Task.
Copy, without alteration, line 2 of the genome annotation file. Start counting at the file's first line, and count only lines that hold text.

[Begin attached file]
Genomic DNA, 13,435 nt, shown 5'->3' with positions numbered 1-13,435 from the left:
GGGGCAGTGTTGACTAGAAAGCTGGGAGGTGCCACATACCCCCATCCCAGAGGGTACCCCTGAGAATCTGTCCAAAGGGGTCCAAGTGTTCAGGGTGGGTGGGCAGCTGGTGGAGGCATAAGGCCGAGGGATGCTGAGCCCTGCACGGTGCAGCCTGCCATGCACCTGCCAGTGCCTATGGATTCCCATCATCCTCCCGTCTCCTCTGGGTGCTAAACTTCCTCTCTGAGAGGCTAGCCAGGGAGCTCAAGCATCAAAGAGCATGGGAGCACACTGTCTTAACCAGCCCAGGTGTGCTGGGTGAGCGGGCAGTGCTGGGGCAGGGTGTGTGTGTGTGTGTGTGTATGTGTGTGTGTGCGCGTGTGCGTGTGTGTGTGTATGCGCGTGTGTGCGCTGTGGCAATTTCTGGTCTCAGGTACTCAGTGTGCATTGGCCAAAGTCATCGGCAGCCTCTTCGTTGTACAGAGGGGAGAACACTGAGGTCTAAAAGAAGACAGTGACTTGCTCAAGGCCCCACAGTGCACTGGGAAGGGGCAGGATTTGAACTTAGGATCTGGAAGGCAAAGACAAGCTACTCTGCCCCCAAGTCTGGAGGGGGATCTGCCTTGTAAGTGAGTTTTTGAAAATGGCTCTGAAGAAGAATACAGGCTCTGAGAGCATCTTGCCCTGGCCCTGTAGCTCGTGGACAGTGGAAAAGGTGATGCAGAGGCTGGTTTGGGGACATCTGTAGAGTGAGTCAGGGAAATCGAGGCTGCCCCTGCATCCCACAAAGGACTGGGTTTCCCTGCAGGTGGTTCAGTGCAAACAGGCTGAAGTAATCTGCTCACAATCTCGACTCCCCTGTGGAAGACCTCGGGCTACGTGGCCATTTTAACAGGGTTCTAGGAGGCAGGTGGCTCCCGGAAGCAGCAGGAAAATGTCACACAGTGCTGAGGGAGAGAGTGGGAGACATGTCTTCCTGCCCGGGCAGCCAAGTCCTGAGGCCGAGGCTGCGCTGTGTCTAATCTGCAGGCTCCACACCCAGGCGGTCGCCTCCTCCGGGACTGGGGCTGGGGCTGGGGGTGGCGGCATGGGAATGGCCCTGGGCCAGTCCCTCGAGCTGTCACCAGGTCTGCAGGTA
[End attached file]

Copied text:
GGGGCAGTGTTGACTAGAAAGCTGGGAGGTGCCACATACCCCCATCCCAGAGGGTACCCCTGAGAATCTGTCCAAAGGGGTCCAAGTGTTCAGGGTGGGTGGGCAGCTGGTGGAGGCATAAGGCCGAGGGATGCTGAGCCCTGCACGGTGCAGCCTGCCATGCACCTGCCAGTGCCTATGGATTCCCATCATCCTCCCGTCTCCTCTGGGTGCTAAACTTCCTCTCTGAGAGGCTAGCCAGGGAGCTCAAGCATCAAAGAGCATGGGAGCACACTGTCTTAACCAGCCCAGGTGTGCTGGGTGAGCGGGCAGTGCTGGGGCAGGGTGTGTGTGTGTGTGTGTGTATGTGTGTGTGTGCGCGTGTGCGTGTGTGTGTGTATGCGCGTGTGTGCGCTGTGGCAATTTCTGGTCTCAGGTACTCAGTGTGCATTGGCCAAAGTCATCGGCAGCCTCTTCGTTGTACAGAGGGGAGAACACTGAGGTCTAAAAGAAGACAGTGACTTGCTCAAGGCCCCACAGTGCACTGGGAAGGGGCAGGATTTGAACTTAGGATCTGGAAGGCAAAGACAAGCTACTCTGCCCCCAAGTCTGGAGGGGGATCTGCCTTGTAAGTGAGTTTTTGAAAATGGCTCTGAAGAAGAATACAGGCTCTGAGAGCATCTTGCCCTGGCCCTGTAGCTCGTGGACAGTGGAAAAGGTGATGCAGAGGCTGGTTTGGGGACATCTGTAGAGTGAGTCAGGGAAATCGAGGCTGCCCCTGCATCCCACAAAGGACTGGGTTTCCCTGCAGGTGGTTCAGTGCAAACAGGCTGAAGTAATCTGCTCACAATCTCGACTCCCCTGTGGAAGACCTCGGGCTACGTGGCCATTTTAACAGGGTTCTAGGAGGCAGGTGGCTCCCGGAAGCAGCAGGAAAATGTCACACAGTGCTGAGGGAGAGAGTGGGAGACATGTCTTCCTGCCCGGGCAGCCAAGTCCTGAGGCCGAGGCTGCGCTGTGTCTAATCTGCAGGCTCCACACCCAGGCGGTCGCCTCCTCCGGGACTGGGGCTGGGGCTGGGGGTGGCGGCATGGGAATGGCCCTGGGCCAGTCCCTCGAGCTGTCACCAGGTCTGCAGGTA